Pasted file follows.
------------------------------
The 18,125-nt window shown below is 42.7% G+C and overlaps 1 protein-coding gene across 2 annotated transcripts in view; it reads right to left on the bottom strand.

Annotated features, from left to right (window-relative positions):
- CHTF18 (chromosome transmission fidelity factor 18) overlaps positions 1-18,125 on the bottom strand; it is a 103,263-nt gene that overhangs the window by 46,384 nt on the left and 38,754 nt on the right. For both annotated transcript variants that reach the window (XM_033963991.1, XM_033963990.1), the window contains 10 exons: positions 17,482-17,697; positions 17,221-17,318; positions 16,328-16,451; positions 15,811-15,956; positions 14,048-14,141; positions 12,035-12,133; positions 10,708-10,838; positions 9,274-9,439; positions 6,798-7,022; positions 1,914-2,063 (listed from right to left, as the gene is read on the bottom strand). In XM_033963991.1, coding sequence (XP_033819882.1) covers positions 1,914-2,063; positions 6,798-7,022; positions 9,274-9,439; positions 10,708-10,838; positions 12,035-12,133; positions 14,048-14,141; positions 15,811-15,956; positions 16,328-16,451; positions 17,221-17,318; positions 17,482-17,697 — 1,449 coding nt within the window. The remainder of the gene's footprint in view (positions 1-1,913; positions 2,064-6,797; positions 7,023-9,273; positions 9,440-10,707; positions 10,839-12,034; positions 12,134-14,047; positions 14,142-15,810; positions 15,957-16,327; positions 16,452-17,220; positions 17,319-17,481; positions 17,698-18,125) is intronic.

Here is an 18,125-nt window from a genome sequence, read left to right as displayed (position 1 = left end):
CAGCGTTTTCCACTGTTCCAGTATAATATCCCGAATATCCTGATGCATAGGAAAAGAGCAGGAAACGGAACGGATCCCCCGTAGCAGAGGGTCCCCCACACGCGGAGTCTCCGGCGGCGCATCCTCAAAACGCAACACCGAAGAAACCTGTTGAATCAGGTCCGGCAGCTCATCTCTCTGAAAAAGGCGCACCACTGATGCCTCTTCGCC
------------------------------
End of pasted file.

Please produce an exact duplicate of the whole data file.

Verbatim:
The 18,125-nt window shown below is 42.7% G+C and overlaps 1 protein-coding gene across 2 annotated transcripts in view; it reads right to left on the bottom strand.

Annotated features, from left to right (window-relative positions):
- CHTF18 (chromosome transmission fidelity factor 18) overlaps positions 1-18,125 on the bottom strand; it is a 103,263-nt gene that overhangs the window by 46,384 nt on the left and 38,754 nt on the right. For both annotated transcript variants that reach the window (XM_033963991.1, XM_033963990.1), the window contains 10 exons: positions 17,482-17,697; positions 17,221-17,318; positions 16,328-16,451; positions 15,811-15,956; positions 14,048-14,141; positions 12,035-12,133; positions 10,708-10,838; positions 9,274-9,439; positions 6,798-7,022; positions 1,914-2,063 (listed from right to left, as the gene is read on the bottom strand). In XM_033963991.1, coding sequence (XP_033819882.1) covers positions 1,914-2,063; positions 6,798-7,022; positions 9,274-9,439; positions 10,708-10,838; positions 12,035-12,133; positions 14,048-14,141; positions 15,811-15,956; positions 16,328-16,451; positions 17,221-17,318; positions 17,482-17,697 — 1,449 coding nt within the window. The remainder of the gene's footprint in view (positions 1-1,913; positions 2,064-6,797; positions 7,023-9,273; positions 9,440-10,707; positions 10,839-12,034; positions 12,134-14,047; positions 14,142-15,810; positions 15,957-16,327; positions 16,452-17,220; positions 17,319-17,481; positions 17,698-18,125) is intronic.

Here is an 18,125-nt window from a genome sequence, read left to right as displayed (position 1 = left end):
CAGCGTTTTCCACTGTTCCAGTATAATATCCCGAATATCCTGATGCATAGGAAAAGAGCAGGAAACGGAACGGATCCCCCGTAGCAGAGGGTCCCCCACACGCGGAGTCTCCGGCGGCGCATCCTCAAAACGCAACACCGAAGAAACCTGTTGAATCAGGTCCGGCAGCTCATCTCTCTGAAAAAGGCGCACCACTGATGCCTCTTCGCC